It was near a road and roadkill cannot be ruled out but  a preliminary inspection showed no broken bones. He was a young bird of this year but very malnourished and may just have starved to death for some reason.  There was 'growth inhibition' damage on the tail feathers indicating that food was short even when still in the nest. Maybe he was never going to make it! It does happen. He could also have been taken out by one of our local Peregrines. I will advise on the autopsy later but that is one tick still missing from my list..

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Sad. Thanks for sharing.

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A sad sight

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I wish more was done to promote Hen Harrier conservation , instead we have had them hunted to near extinction by those wishing to protect their lucrative grouse moors. There should be room for both.

 

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2 minutes ago, Dave Williams said:

There should be room for both

I totally agree. What is happening in UK is deplorable. UK Government inaction on this matter is inexcusable.

I can update on this casualty.

Xrays revealed no sign of gunshot.

The bird was very malnourished even when in the nest. The breast bone was very protruding and for some reason the tips of the primary feathers had snapped off. We believe it was grounded and killed by either peregrine or short-eared owl (marks on tertiary feathers of right wing are consistent with claw marks of bird of prey). An SE Owl was suspect number one on a male fatality last year.

The corpse will be added to a DNA database project currently being run for all British Hen Harriers by Lancaster University.

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Another quiet day photography wise and although I did see a very much alive Ringtail Hen Harrier and some 'autumn' Wheatears with many Gannets feasting on Mackerel

 

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00. No score.

and

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178. my sole progress was the humble Wood Pigeon (Ring Dove)..Why is it that so called 'easy' birds rarely are?

 

 

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Very quiet week if you ignore the racket from Grand Prix bikes with not much to add from fairly fruitless expeditions so here are two 'no score' repeats in a more natural setting perched in a tree rather than steel cables.

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00/170. European Collared Dove.  Ballaghennie,  and.....

 

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00/178. Wood Pigeon or Ring Dove.  Ballaghennie.

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Now for a discussion on Ethics and competition 'rules'.

What can be counted and what cannot? I would suggest that the birds must be free-winged and not kept in enclosures of any kind (so that rules out Granny's (Tanny's)  African Grey Parrot in the sitting room :wacko:)

But where do we fit in the rest? The edges get distinctly blurred somewhere between a zoo or collection exhibit and the introduced Ring-necked Pheasant (Phasanius colchicus) that the Roman's brought to Britain. Red-legged Partridges (Alectoris rufa) have been around the British Isles for maybe 400 years now and escapes such as Mandarins (Aix galericulata) and Carolina Wood Duck (Aix sponsa) are well established in the wild. Southern England has its plague of Ring-necked Parakeets (Psittacula kramerii) and southern Spain has its Lovebirds. @Dave Williams  I won't even mention the Eurasian Eagle Owls that keep cropping up except to advise another successful fledging this year.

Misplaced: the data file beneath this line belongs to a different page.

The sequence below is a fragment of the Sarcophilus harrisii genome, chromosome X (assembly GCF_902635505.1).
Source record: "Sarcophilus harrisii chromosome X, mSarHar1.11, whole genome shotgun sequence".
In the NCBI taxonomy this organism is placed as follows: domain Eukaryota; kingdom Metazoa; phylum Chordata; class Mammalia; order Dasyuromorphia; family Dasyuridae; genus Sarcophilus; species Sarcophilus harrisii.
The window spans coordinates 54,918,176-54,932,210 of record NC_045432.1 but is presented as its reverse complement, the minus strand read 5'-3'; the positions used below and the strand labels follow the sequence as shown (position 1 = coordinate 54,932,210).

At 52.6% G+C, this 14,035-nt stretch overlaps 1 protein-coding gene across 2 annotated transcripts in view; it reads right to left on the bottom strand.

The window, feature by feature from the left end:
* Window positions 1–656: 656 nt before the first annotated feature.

Has anyone put up a Feral Pigeon yet?

My interest was stimulated by two encounters this morning so what do people think?

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Is this 179?  Indian Peafowl. Quite well established in the wild here since released by a local Banker about 30 years ago.

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I show the site as quite unfenced and the birds are free winged and not attached to any territory. Bride IOM.

 

Now these I won't even suggest we count as whilst free-range (and tasty) they are obviously from domestic stock and localised to the nearby farm.

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Helmeted Guinea Fowl?

 

And talking of feral populations there is no need to go to Tasmania:_

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Red-necked Wallaby. There are around 200 from an original escape of maybe ten or so in 1990ish and obviously breeding.

And I do know they are not birds but they are wild and very cute and the photos were taken this year!

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@Galana

I think that if a population is living wild and is breeding, then I would probably count it. I have certainly counted Feral Pigeon and Pheasant (though I didn't count a Golden Pheasant, beautiful though it was, as I knew it had escaped from a local farm). The only Peacocks I have seen in the UK  have been captive - even though roaming about.  I didn't know there were any living as wild. If I saw a Ring-necked Parakeet (some do live locally) then I would count it.

 

I think really it is down to you to decide. I suspect that we will not be challenging the leaders this year, and if you end up with one more bird than me, I promise not to sue you:)

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Posted (edited)

I have submitted the rose-ringed Parakeet, and will most likely also submit the Common Mynah, both of which are introduced species.

 

@Dave Williams has shown us beautiful shots of the Common Starling murmeration which i believe is also an introduced species where his photos were taken.

 

So, right or wrong, you will be in company.

 

On the other hand, i will not include anything in a cage, even those naturally uccurring where the cage is located, nor the trained local raptors i observed at a rehabilitation centre earlier this year, and think zoo birds are not acceptable here.

 

I also doubt i will be posting any shots of chickens...

Edited by Peter Connan